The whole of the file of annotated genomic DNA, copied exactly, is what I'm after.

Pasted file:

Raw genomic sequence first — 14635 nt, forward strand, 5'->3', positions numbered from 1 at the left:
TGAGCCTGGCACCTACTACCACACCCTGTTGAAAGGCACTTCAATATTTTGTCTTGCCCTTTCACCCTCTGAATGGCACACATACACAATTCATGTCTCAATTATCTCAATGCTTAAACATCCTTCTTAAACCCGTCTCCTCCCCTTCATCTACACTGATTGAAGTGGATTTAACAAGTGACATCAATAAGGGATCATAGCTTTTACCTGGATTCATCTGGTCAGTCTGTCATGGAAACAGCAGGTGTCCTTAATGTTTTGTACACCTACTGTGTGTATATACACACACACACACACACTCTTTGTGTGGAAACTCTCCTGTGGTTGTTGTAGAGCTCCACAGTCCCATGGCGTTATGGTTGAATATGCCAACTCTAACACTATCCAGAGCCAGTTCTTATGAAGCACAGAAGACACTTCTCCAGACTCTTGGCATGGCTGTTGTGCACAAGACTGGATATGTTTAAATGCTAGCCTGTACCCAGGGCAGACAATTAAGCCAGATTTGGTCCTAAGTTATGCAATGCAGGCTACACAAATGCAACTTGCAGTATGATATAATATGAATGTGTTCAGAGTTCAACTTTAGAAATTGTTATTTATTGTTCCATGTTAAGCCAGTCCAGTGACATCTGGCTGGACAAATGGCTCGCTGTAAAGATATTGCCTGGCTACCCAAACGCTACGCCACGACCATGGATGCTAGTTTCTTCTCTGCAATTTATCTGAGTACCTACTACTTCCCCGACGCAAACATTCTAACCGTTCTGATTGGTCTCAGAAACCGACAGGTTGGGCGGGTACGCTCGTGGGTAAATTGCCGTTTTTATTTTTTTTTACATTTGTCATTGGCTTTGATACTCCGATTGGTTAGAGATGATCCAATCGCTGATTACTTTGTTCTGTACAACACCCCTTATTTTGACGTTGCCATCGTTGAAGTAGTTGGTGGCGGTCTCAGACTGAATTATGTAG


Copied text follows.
Raw genomic sequence first — 14635 nt, forward strand, 5'->3', positions numbered from 1 at the left:
TGAGCCTGGCACCTACTACCACACCCTGTTGAAAGGCACTTCAATATTTTGTCTTGCCCTTTCACCCTCTGAATGGCACACATACACAATTCATGTCTCAATTATCTCAATGCTTAAACATCCTTCTTAAACCCGTCTCCTCCCCTTCATCTACACTGATTGAAGTGGATTTAACAAGTGACATCAATAAGGGATCATAGCTTTTACCTGGATTCATCTGGTCAGTCTGTCATGGAAACAGCAGGTGTCCTTAATGTTTTGTACACCTACTGTGTGTATATACACACACACACACACACTCTTTGTGTGGAAACTCTCCTGTGGTTGTTGTAGAGCTCCACAGTCCCATGGCGTTATGGTTGAATATGCCAACTCTAACACTATCCAGAGCCAGTTCTTATGAAGCACAGAAGACACTTCTCCAGACTCTTGGCATGGCTGTTGTGCACAAGACTGGATATGTTTAAATGCTAGCCTGTACCCAGGGCAGACAATTAAGCCAGATTTGGTCCTAAGTTATGCAATGCAGGCTACACAAATGCAACTTGCAGTATGATATAATATGAATGTGTTCAGAGTTCAACTTTAGAAATTGTTATTTATTGTTCCATGTTAAGCCAGTCCAGTGACATCTGGCTGGACAAATGGCTCGCTGTAAAGATATTGCCTGGCTACCCAAACGCTACGCCACGACCATGGATGCTAGTTTCTTCTCTGCAATTTATCTGAGTACCTACTACTTCCCCGACGCAAACATTCTAACCGTTCTGATTGGTCTCAGAAACCGACAGGTTGGGCGGGTACGCTCGTGGGTAAATTGCCGTTTTTATTTTTTTTTACATTTGTCATTGGCTTTGATACTCCGATTGGTTAGAGATGATCCAATCGCTGATTACTTTGTTCTGTACAACACCCCTTATTTTGACGTTGCCATCGTTGAAGTAGTTGGTGGCGGTCTCAGACTGAATTATGTAG